Medical workers who have been fully vaccinated against COVID-19 may get their booster shots starting Wednesday, Nov. 17.
The Department of Health recommended the use of Moderna, Pfizer, and Sinovac as booster doses “regardless of the brand used for the primary series,” based on the Emergency Use Authorization issued by the Food and Drug Administration.
“Sinovac will also be offered as a booster for those that had Sinovac as primary series,” the health agency added.
Dr. Edsel Salvana—a member of the DOH’s Technical Advisory Group—posted a list of clarifications on Facebook in line with the DOH announcement. He said that there may be changes in the announcement as the National Vaccine Operations Center is set to release its official guidelines for the administration of third coronavirus shots within the day.
In a Facebook post, Salvana said that:
- This is ONLY for healthcare workers.
- This is VOLUNTARY.
- Whatever primary series you got, you are eligible for only ONE SHOT of ONE of these three vaccines only: Sinovac, Pfizer, Moderna
- Only those who are at least 6 MONTHS from their 2nd dose are eligible. This may change depending on the final release since some studies have given boosters as early as 3 months.
- From a pure safety standpoint, homologous boosters are more predictable. In other words, if you got Sinovac, Pfizer or Moderna, you should go for a 3rd dose of the same vaccine. There is data that mixing (heterologous vaccination) is more likely to cause reactions.
- If you are a frontline worker who takes care of COVID-19 patients and you got Sinovac, there is MARGINAL preliminary data that a single shot of Pfizer booster has an added 10% clinical protection compared to a third dose of Sinovac. However, the protection against SEVERE disease is the SAME. The efficacy data is only for 14 days from the booster dose so these may change.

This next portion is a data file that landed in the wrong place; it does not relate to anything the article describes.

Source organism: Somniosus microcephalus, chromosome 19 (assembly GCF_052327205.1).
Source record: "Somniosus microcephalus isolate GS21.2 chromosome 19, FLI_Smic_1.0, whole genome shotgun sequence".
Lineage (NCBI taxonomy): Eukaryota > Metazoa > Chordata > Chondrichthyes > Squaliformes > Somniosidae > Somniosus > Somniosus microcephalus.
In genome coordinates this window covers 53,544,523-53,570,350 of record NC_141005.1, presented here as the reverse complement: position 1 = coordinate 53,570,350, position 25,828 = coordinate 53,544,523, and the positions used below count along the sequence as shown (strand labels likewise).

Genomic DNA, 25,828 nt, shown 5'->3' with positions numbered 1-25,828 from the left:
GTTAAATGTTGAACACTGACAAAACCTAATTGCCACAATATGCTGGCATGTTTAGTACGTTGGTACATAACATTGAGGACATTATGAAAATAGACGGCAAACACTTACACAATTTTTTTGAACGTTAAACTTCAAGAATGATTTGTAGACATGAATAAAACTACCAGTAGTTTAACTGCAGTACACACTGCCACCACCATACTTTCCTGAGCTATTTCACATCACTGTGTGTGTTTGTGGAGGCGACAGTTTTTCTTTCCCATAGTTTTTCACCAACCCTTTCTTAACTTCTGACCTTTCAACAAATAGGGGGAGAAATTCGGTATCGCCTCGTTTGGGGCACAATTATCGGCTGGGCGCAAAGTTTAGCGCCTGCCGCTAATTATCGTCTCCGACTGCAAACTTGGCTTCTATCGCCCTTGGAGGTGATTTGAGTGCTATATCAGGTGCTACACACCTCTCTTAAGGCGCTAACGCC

- For non-frontline healthcare workers, the decision point is whether you think the marginal added clinical benefit (but equal protection from severe disease) is worth the added risk of severe reactions.
“These (recommendations) are subject to change as the science trickles in, and are by no means final. If you have a hard time deciding, it might be safer to wait for more data. Stay safe,” he concluded.
The country started its inoculation program in March. In a Nov. 15 press briefing, former presidential spokesperson Harry Roque said around 31.57 million Filipinos have been fully vaccinated against COVID-19. Around 38.14 million, meanwhile, are still waiting for their second shots.